An informative monthly newsletter about successes & important announcements in koala conservation, and the latest scientific publications about koalas.
September 2021
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Koalas the symbol of Australian climate inaction at COP26 29 September
Australian comedian Dan Ilic has designed and paid for a billboard to be shown during the UN Climate Conference in Glasgow, using koalas as a symbol for Australian government lack of action on climate change. The billboard poses as a tourism ad, and reads “Cuddle a koala (before we make them extinct)” and shows bulldozers destroying forests. The $12,000 fee for the billboard was crowdfunded in just 12 hours.

University of Sydney scientists to make full koala genome available to all 29 September
Dr Carolyn Hogg and team are sequencing the genome from 450 koalas right across the species range, and making the data available to researchers all over the world, through the Amazon Web Services Open Data Sponsorship Program.

Dog attacks on koalas reduced, due to Griffith University program 8 September
Redland City Council & Griffith University’s Leave It dog training program has reduced koala deaths from dog attack by 40%. The campaign is now set to expand.

Funding for koala habitat in Gippsland VIC 30 September
Raymond Island Landcare have been successful in gaining a $160,000 bushfire recovery grant to revegetate 8 hectares as wildlife habitat on the island in the Gippsland Lakes.

Noosa to dress up for koalas QLD 30 September
Noosa Biosphere Wild Koala Gala is on 2 November hosted by Noosa Biosphere Reserve Foundation and Queensland Koala Crusaders. Local koala experts Professor Peter Timms, Dr Romane Cristescu, Meghan Halverson, Rosie Booth and Rachel Lyons will present.

Results from South Gippsland koala surveys VIC 29 September
The latest results from Friends Of The Earth koala surveys in Holey Plains, Wron Wron and Mulungdung forest areas show low numbers of the genetically-diverse Strzelecki koalas. In total,43,000 hectares of land have been surveyed in the region, with a total population of around 1200 koalas. The most favoured tree species for koalas is Mountain Grey Gum.

Restor revegetation platform launches on October 13
New global platform for ecosystem restoration will launch to the public on October 13 at the Countdown TED event in Edinburgh, Scotland prior to the COP 26 UN Climate Conference in Glasgow. The platform aims to measure restoration efforts, increase transparency, connect practitioners with science and donors. The site already holds data on 71,000 revegetation projects worldwide, over 100 of them in Australia.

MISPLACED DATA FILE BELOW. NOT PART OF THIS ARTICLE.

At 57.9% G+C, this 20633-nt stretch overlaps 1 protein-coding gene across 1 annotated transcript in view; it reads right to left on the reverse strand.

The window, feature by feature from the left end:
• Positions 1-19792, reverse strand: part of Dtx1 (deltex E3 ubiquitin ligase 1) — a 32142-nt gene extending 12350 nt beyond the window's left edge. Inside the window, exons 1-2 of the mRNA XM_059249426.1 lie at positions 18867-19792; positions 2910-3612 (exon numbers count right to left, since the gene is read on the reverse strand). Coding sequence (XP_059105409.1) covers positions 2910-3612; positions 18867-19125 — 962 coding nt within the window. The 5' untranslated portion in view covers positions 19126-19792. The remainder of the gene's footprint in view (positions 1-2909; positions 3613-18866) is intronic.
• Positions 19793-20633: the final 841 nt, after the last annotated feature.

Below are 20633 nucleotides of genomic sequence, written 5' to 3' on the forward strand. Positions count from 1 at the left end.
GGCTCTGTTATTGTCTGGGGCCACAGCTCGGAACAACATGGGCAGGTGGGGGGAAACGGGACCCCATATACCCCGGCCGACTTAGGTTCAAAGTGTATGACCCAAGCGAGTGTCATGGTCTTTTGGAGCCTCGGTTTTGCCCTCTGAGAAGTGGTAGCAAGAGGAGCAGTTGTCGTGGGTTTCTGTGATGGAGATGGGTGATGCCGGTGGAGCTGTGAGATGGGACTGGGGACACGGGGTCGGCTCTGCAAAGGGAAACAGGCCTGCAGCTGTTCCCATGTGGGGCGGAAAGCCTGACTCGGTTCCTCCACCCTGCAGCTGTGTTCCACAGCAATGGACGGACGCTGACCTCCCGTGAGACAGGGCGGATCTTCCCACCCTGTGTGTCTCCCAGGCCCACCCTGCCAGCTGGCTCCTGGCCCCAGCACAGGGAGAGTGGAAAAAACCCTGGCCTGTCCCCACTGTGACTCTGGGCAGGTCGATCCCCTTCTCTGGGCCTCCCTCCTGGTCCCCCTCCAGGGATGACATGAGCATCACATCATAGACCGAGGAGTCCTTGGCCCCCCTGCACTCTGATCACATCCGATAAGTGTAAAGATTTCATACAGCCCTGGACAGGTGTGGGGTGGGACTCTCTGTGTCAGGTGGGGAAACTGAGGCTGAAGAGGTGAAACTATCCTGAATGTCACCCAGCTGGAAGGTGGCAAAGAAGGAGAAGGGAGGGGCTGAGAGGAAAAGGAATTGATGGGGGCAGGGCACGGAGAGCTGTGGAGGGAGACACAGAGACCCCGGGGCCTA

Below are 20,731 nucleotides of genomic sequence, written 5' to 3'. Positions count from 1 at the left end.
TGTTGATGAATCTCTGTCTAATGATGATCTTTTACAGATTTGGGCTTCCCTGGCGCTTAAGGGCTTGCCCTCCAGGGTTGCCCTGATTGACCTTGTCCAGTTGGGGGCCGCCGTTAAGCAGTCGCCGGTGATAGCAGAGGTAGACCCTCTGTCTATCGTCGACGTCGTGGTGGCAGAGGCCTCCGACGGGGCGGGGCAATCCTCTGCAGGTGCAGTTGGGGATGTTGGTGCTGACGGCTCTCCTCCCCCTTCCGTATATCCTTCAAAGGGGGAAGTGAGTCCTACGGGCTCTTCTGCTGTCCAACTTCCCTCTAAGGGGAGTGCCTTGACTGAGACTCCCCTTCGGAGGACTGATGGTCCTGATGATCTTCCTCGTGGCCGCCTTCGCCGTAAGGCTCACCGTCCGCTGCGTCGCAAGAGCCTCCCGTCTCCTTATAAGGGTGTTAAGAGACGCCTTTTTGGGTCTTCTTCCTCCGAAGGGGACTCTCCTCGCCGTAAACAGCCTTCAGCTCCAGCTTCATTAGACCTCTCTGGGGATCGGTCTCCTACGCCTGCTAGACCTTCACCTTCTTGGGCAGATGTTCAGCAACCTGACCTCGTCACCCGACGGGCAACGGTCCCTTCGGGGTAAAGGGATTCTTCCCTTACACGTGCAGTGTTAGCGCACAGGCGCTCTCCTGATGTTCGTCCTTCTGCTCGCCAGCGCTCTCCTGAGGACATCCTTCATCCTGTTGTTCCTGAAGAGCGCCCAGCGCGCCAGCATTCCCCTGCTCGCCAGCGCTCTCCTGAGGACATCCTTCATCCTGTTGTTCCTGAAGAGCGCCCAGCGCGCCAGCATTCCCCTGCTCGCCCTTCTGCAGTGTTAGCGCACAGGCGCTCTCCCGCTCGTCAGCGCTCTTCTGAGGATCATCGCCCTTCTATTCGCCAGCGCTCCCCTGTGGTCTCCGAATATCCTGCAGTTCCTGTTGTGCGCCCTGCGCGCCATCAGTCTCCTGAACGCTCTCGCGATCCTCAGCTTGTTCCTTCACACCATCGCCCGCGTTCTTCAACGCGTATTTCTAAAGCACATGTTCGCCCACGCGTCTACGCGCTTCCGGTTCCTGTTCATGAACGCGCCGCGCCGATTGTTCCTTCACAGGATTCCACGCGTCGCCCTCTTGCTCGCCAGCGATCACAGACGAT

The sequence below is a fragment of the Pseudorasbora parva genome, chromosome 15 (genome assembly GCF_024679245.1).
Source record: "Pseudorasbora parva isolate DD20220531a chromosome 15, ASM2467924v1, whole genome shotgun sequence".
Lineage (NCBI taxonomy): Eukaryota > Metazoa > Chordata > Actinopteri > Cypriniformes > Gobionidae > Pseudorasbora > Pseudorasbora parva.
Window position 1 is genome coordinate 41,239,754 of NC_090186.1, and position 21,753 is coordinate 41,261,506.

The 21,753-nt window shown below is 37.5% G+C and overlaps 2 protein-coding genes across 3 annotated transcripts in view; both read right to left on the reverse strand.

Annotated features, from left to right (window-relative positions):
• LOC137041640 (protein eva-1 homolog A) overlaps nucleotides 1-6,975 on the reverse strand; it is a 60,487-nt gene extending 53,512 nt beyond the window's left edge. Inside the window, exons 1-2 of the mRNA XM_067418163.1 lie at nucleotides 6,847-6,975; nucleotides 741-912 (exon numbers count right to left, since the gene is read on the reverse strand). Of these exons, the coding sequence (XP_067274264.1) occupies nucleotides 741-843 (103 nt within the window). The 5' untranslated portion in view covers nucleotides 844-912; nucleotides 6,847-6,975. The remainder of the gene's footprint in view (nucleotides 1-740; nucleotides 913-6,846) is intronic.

Fundraising for more koala road signs at Bangalow NSW 24 September
Bangalow Koalas are raising money to buy and install 30 koala signs around the Northern Rivers to inform motorists to watch out.

Bylong Coal Mine rejected NSW 14 September
Local community group Bylong Valley Protection Alliance has won again: the proposed coal mine in the Bylong Valley, north of Mudgee, has been rejected for the third time. The NSW IPC cited greenhouse gas emissions as reason for the rejection.

Study underway to learn about how koalas cope with fires. 23 September
A framework was developed by the Threatened Species Recovery Hub and scientists from the University of Queensland and University of Sydney, on better management of fires and their impacts on koalas.

Campaign to make ecocide an international crime progresses 20 September
Stop Ecocide International has drafted an historic definition of ecocide, and will be bringing it to the International Criminal Court. Ecocide is defined as “unlawful or wanton acts committed with knowledge that there is a substantial likelihood of severe and widespread or long-term damage to the environment caused by those acts”. If accepted, ecocide will join four other international crimes: genocide, crimes against humanity, war crimes, and crimes of aggression.

Drones survey for koalas around Port Stephens NSW 23 September
University of Newcastle scientists and NSW Dept of Primary Industries recently conducted successful drone surveys for koalas.

Plight of Campbelltown (Sydney) koalas on ABC radio NSW 25 September
Dr Kellie Leigh talks to RN Breakfast about the disappointing decision to allow the LendLease 1700-house FigTree Hill development in koala habitat.

Cryptocurrency alliance announces fundraiser for tree planting, including some in Australia 28 September
An alliance of cryptocurrency organisations worldwide has pledged to raise funds to plant 10 million trees worldwide.

25,000 koala trees planted around Geelong region 24 September